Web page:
Roatan’s Beauty, Truth & Wisdom
Iknow I’m often told that attorneys speak a different language when we speak in our legal jargon. But medical terms and all the acronyms, test names and diseases trump legalese any day.

My recent foray into the Honduran medical system has been extremely edifying. I am one of the lucky small percentages of Hondurans who have private health insurance via my Association as an attorney and via co-pay with the Honduras Medical Center (HMC) in Tegucigalpa. In the past year, I’ve seen eight doctors total and had multiple expensive and unnecessary tests done: EKG, EEG, Holter, Doppler ultrasound, chest X-rays, nine pages of blood work results from a laboratory, a CT scan with contrast (allergic to the dye) and pulmonary stress test.

All this brought me is confusion. I was presented with a plethora of diagnosis: pulmonary embolism, cognitive heart failure, asthma, fibromyalgia, thrombosis, liver disease and when all else fails the standard diagnosis is stress and anxiety. Indeed, this process and false diagnosis has brought on plenty of stress and anxiety.

Having grown up in a small town with no medical doctor I have a very high regard for physicians. For the first seven years of my life I suffered at the hands of an overzealous nurse who enjoyed administering endless injections.

While there was a time once when doctors and physicians cared and listened, that time is long gone. Of the eight physicians I’ve visited: General Practitioner, internal medicine, cardiologist, radiologist, cardiovascular specialist, pulmonologist, rheumatologist, OBGY, No one has my full medical history as he took the time to collect the data and write it down.

Eventually I had the privilege of knowing the most caring, calm and compassionate doctor I’ve ever had the privileged to meet, Dr. Humphreys. He takes time with his patients, takes their clinical and family history and genuinely listens. I spent roughly 18 minutes with each of the specialist and honestly, I’ve filled out government forms that have more of my clinical history than they requested.

Now the insurance insanity was a whole other matter. You must pay upfront for the bar association insurance then send the receipts with a request for reimbursement. Not good if you don’t have a credit card or other means to pay up front and wait for the reimbursement. The co-pay system with the hospital means you pay cost price for the tests and “minimal” fees for the doctors’ appointments. In case you were counting there were four on my last visit.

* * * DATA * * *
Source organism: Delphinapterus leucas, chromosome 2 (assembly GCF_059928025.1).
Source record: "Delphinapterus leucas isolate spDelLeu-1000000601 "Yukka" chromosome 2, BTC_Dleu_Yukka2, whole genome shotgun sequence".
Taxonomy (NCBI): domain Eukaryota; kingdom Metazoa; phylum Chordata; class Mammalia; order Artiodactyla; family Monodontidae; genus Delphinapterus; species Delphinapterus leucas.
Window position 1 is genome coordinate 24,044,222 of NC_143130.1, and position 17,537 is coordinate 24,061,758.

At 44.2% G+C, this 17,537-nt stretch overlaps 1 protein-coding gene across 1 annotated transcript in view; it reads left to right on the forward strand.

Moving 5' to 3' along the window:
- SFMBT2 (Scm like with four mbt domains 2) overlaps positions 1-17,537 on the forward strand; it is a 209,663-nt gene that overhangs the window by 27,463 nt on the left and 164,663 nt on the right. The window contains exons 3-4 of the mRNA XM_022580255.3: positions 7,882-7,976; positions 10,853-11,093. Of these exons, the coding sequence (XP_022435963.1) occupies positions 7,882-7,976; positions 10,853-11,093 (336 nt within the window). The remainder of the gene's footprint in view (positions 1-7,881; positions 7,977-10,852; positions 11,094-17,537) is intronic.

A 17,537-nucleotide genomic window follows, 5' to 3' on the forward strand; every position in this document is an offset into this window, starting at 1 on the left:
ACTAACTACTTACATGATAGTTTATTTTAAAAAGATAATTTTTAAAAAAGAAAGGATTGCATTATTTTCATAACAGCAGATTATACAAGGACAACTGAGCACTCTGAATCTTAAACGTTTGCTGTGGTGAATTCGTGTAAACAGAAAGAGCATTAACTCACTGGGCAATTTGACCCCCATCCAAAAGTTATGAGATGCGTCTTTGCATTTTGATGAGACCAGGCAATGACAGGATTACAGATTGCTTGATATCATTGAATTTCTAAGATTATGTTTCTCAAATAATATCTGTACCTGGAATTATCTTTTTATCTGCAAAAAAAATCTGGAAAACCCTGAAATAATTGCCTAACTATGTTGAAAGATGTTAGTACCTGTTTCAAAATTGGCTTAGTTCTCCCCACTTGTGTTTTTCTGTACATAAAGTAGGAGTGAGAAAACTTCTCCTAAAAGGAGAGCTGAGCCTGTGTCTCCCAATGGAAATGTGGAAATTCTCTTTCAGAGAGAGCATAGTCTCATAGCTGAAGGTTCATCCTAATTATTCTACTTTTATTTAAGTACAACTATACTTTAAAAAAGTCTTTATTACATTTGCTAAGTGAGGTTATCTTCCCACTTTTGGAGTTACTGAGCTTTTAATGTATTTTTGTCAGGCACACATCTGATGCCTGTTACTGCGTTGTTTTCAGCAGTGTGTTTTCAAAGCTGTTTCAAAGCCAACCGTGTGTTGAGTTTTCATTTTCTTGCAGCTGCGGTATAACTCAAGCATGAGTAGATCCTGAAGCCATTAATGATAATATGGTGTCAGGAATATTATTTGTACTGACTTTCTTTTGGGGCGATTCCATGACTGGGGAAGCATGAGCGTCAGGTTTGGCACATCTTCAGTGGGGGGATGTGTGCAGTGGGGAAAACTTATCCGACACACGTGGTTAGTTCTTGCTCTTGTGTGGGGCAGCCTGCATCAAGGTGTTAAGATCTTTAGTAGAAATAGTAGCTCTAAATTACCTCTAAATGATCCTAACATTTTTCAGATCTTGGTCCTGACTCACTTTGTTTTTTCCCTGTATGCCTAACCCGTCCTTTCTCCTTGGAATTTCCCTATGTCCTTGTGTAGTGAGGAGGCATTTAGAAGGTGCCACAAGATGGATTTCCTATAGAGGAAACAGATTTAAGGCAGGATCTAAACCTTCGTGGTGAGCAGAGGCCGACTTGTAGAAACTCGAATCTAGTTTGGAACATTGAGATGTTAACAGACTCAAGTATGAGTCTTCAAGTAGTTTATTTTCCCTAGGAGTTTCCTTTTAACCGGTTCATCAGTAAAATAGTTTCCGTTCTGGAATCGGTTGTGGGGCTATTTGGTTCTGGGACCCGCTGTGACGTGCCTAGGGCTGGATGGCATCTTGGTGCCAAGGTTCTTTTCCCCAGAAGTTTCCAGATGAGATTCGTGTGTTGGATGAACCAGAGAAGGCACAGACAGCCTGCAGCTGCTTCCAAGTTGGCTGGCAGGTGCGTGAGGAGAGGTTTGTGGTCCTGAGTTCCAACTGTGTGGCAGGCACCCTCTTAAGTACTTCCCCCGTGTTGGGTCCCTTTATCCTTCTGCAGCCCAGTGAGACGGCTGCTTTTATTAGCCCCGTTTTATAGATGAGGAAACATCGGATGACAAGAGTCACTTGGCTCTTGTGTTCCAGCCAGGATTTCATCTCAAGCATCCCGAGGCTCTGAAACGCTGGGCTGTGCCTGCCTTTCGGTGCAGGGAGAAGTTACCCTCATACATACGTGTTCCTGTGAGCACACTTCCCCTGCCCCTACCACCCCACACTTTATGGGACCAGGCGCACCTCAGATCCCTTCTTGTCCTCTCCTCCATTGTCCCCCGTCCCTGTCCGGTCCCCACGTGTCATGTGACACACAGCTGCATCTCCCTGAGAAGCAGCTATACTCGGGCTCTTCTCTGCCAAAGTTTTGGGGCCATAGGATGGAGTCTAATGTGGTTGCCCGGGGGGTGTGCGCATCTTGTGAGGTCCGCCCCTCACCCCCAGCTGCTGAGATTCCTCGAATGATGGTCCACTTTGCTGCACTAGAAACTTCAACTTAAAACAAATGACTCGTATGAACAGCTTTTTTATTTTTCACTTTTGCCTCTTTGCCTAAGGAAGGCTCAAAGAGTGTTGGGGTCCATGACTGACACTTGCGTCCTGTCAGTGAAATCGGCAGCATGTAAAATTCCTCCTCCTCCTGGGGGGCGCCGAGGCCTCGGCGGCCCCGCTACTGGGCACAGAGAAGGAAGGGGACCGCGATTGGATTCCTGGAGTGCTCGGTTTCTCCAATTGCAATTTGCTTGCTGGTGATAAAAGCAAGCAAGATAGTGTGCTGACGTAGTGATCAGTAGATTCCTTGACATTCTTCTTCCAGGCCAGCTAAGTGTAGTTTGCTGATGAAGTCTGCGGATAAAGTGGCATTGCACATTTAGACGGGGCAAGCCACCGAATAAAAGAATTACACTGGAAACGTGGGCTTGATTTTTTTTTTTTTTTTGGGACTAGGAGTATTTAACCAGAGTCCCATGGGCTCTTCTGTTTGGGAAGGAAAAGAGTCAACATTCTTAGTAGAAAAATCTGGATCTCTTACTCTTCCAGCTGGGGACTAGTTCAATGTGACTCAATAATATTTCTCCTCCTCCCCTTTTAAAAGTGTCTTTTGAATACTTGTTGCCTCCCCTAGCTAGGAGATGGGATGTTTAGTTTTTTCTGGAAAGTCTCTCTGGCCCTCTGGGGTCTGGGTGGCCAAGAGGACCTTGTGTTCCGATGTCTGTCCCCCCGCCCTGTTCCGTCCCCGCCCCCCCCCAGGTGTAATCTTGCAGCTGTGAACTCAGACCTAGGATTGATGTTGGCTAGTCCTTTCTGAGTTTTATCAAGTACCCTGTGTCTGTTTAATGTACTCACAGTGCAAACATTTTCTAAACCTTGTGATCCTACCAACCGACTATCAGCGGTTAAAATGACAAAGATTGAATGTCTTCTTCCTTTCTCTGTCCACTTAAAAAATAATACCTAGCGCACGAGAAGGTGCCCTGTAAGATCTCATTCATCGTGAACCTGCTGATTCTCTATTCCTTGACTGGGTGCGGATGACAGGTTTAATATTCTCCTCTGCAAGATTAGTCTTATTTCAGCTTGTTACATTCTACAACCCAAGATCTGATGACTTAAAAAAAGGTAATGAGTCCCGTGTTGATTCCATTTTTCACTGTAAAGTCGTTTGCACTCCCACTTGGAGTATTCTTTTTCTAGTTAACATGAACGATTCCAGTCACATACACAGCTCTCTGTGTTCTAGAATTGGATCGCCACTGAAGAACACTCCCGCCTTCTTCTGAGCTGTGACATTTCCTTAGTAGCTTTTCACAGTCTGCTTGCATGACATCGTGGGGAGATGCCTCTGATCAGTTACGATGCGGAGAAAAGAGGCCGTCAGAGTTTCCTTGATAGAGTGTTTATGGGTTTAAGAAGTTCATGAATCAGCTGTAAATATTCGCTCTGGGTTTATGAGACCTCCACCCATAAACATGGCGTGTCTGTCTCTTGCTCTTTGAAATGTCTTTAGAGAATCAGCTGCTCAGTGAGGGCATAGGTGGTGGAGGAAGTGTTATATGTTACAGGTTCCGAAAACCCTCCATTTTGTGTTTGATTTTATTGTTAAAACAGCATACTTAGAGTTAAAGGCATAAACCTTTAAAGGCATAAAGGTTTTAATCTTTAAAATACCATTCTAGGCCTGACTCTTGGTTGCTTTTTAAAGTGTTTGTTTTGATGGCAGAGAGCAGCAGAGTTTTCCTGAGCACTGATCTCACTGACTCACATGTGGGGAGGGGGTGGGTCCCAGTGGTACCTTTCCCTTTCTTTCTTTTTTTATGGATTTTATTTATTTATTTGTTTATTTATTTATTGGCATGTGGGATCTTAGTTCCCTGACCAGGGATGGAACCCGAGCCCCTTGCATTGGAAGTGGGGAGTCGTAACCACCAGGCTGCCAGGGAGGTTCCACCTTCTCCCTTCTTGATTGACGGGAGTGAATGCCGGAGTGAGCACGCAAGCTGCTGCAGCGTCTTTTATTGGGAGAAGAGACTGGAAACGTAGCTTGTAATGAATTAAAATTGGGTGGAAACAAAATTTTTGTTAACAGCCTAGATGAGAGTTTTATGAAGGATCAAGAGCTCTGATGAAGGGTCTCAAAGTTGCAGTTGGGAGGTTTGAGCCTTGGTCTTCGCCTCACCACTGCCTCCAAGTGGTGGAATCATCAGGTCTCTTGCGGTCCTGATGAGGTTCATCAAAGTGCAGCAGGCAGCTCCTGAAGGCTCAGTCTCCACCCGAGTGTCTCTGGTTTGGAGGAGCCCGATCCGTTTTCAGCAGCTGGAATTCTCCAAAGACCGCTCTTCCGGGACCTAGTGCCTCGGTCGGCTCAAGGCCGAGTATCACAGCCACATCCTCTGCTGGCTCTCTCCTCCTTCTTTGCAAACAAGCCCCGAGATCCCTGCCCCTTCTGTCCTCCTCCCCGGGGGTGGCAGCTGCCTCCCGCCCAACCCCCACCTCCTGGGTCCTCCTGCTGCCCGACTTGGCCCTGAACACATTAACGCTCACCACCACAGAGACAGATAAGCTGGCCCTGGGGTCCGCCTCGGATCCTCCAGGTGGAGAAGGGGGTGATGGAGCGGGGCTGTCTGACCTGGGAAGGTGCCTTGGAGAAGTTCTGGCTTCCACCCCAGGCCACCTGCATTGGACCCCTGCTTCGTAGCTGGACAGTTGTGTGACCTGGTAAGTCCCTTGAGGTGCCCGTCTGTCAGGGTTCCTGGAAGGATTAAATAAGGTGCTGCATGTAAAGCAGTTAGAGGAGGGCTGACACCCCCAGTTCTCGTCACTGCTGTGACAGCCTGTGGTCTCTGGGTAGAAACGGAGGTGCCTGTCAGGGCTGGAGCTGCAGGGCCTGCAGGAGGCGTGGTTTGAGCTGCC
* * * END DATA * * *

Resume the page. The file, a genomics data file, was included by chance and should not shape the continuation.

Real culprit of all my maladies is quite surprising.

I was told when CEMESA hospital took over the second floor at the Mall in French Harbor that they would offer insurance locally, but as far as I know this hasn’t happened. As of last week Thursday, it takes 30 minutes for them to check you in if you’re paying cash and 40 minutes to check out if they don’t intern you. I’ve heard horror stories about insurance billing but haven’t used my coverage there.

The real culprit of all my maladies is quite surprising, if you are experiencing shortness of breath, chest pain, vertigo, brain fog, fatigue, blurred vision, headache, joint pain, excessive thirst and a slew of other symptoms, please don’t let a doctor tell you it’s stress, or anxiety if you know different. I’ve been sent away with no clear diagnosis and what I am now inferring were guesses as to what ailed me.

Please don’t dismiss your concerns and write it off as stress or mental health, at one point I was called a hypochondriac. After this last bout with the doctors and insurance I was about to start seeing a mental health professional.

Turns out all you need is a friend and you can diagnose yourself better than any CT scan can. A friend with severe allergies sat and brainstormed with me. Another friend, a journalist, induced a non-medical epiphany over lunch.

The conclusion was I have mold! Yes, that’s right… mold. That type of mold that is the toxic kind and lives hidden in the walls. That mold can silently poison you. For many people mold disease is real and very serious.

Mold can make you very, very sick. So please check your home, office or a unventilated bathroom for its signs as the rainy season kicks into gear. An ounce of caution can save you a pound of cure. And if you find any traces of mold have a professional come remove it or move out till it’s all gone.